We have lived in Changsha China for 10 months and are taking an intensive Mandarin course at a university here called Central South University. We study every day for 2-6 hours. The students in our class are medical doctors, engineers.. and none of us can understand much. Our teacher says that when they start their majors, they will only hear Mandarin and after several years will understand others. We still can not hold a conversation with strangers unless they know the words and expressions we have learned, which is around 1000 words.
    When I studied Spanish, I was fluent in one year and conversational in six months. So, I do not have problems in general learning languages. I can only speak a little French and can still somewhat understand our Columbian classmate after 12 years not speaking it, but in China after 10 months, I am lucky to understand even basic questions because you can ask the same question many different ways using different vocab and many here include Changsha dialect.

    We are now moving to Seoul, South Korea. I am worried that if I switch to Korean, I will be spending another year focusing on a language and then not be able to converse with or understand others.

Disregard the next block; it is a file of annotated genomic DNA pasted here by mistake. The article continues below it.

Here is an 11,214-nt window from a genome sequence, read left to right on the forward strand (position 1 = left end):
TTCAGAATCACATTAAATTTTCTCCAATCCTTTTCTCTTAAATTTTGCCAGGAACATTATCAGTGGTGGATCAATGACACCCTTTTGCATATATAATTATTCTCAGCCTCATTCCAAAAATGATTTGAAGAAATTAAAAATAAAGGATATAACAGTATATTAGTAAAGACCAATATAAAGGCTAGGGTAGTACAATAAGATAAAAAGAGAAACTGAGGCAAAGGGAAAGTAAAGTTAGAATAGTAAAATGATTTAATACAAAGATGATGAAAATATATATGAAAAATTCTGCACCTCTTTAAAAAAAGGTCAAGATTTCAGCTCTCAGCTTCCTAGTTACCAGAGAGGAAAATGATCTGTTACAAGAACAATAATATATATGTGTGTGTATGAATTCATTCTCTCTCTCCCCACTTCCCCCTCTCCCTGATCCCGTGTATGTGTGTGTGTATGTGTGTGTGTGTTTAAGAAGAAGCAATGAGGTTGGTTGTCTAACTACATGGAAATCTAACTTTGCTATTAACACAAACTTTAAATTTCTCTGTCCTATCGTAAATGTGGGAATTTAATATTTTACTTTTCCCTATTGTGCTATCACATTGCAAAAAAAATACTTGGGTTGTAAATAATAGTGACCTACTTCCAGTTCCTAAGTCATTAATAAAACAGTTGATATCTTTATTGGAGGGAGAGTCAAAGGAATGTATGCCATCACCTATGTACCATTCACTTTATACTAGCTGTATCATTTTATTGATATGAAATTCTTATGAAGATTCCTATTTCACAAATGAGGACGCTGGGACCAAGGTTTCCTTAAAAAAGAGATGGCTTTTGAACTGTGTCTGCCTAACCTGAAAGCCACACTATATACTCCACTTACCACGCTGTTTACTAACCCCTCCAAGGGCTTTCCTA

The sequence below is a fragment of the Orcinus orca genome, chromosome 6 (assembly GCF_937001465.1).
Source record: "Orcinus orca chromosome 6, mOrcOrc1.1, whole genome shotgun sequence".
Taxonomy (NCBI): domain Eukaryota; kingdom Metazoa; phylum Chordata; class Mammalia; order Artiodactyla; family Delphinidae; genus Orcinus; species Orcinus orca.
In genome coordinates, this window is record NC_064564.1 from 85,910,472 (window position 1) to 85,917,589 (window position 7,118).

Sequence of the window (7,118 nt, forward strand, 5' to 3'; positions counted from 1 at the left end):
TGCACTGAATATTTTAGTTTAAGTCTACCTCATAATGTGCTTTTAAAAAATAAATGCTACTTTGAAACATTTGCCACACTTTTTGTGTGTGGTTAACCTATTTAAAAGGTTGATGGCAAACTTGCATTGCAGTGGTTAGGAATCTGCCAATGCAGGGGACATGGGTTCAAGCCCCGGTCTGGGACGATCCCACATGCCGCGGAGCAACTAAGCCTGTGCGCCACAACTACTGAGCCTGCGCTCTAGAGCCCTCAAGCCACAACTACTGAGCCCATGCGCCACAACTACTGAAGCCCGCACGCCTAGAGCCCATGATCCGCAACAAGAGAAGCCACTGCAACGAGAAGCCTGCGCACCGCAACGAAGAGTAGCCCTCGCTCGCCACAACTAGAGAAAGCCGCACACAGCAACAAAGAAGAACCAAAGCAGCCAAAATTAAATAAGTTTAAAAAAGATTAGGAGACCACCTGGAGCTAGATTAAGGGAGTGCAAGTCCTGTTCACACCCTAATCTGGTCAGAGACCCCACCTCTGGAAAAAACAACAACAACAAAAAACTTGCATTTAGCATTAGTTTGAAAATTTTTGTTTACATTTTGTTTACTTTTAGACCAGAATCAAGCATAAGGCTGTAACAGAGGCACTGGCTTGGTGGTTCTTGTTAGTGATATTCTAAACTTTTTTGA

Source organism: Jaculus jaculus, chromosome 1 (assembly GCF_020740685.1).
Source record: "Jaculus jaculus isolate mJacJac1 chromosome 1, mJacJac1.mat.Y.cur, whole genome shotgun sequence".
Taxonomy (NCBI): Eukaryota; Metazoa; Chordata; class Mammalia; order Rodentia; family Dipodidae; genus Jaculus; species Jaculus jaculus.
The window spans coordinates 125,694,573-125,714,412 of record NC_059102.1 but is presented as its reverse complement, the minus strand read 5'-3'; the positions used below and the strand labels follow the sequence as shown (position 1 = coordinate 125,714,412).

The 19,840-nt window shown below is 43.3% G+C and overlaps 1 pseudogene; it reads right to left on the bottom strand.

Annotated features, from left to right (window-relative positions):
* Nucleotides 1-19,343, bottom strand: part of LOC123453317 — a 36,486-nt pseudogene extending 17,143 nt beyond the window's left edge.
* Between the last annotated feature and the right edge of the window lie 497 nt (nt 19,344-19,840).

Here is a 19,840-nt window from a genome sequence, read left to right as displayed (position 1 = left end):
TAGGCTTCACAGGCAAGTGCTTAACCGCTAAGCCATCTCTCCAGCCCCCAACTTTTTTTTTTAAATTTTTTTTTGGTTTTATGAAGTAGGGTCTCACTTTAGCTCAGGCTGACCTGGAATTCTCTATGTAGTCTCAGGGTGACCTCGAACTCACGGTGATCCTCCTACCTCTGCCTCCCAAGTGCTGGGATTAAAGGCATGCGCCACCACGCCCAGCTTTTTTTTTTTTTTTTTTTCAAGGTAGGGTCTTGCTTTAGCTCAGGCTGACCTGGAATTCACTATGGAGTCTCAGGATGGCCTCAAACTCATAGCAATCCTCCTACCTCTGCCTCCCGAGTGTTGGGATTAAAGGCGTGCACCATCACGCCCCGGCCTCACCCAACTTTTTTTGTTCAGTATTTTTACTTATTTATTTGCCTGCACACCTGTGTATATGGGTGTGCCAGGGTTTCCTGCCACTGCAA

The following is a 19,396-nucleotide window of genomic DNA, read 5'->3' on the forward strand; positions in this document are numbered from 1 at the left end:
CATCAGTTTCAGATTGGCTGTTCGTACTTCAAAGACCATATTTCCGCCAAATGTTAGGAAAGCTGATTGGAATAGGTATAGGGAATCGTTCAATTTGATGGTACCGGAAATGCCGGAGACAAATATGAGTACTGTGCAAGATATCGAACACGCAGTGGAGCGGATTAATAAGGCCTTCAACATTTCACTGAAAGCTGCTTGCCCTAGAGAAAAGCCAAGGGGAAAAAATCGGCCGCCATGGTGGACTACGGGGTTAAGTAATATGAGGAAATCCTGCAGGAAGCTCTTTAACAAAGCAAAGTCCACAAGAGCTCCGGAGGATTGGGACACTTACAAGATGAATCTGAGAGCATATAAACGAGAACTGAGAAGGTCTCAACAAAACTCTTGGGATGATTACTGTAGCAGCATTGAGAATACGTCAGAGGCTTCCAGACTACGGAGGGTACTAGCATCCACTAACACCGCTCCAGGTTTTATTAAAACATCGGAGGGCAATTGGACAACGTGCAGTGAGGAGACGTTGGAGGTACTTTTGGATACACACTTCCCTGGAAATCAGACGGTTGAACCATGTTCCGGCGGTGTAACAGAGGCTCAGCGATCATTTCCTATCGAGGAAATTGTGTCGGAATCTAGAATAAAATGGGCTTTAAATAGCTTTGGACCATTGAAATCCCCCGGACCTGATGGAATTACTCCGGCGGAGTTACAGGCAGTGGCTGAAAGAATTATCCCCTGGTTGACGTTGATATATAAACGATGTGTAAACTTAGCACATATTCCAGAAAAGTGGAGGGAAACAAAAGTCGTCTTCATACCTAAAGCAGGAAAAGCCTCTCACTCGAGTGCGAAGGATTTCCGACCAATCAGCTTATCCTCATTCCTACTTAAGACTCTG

My questions are.

    1. I have heard many expats say that one year in Tokyo and they were able to converse in Japanese. Is this the same in Korea? If not, why?

    2. In Mandarin, even if you know the characters, putting them together makes for different meanings and many times,we can not understand children books and signs. Is this also true in Korean where if you know how to read the syllables, the words are lost because of the combination of syllables?

    3. I have read many blogs that say Korean is just as difficult as Mandarin, but it said you must know 1,500 Korean characters to read a newspaper and this is a lot less than Mandarin. We know now around 1,000 Mandarin characters and are still lost. Our teacher said you need 3,000 Mandarin characters to read a child’s book and I think she is right because we have many Mandarin children books. What about Korean? If you know 1,500 characters, can you understand what you read? That would be wonderful.

    4. Does Korean include different dialects? If it does, does everyone know standard Korean? One of our biggest problems in Changsha is that many people do not understand Mandarin, or choose to only speak the local dialect.

    5. Our main objective is to be conversational about life situations, not politics or medicine or philosophy after one year living in Korea. Is this possible with Korean?

    THANKS for your thoughts and experience!!!!

  2. whats the difference between this?

    lets say I wake up 11am and go to sleep 2am
    so thats 15 hours awake and 9 hours asleep.

    I wake up 9am and go to sleep 12am
    so thats 15 hours awake and 9 hours asleep

    wheres the healthy part?

Share your question or experience here:

Your email address will not be published. Required fields are marked *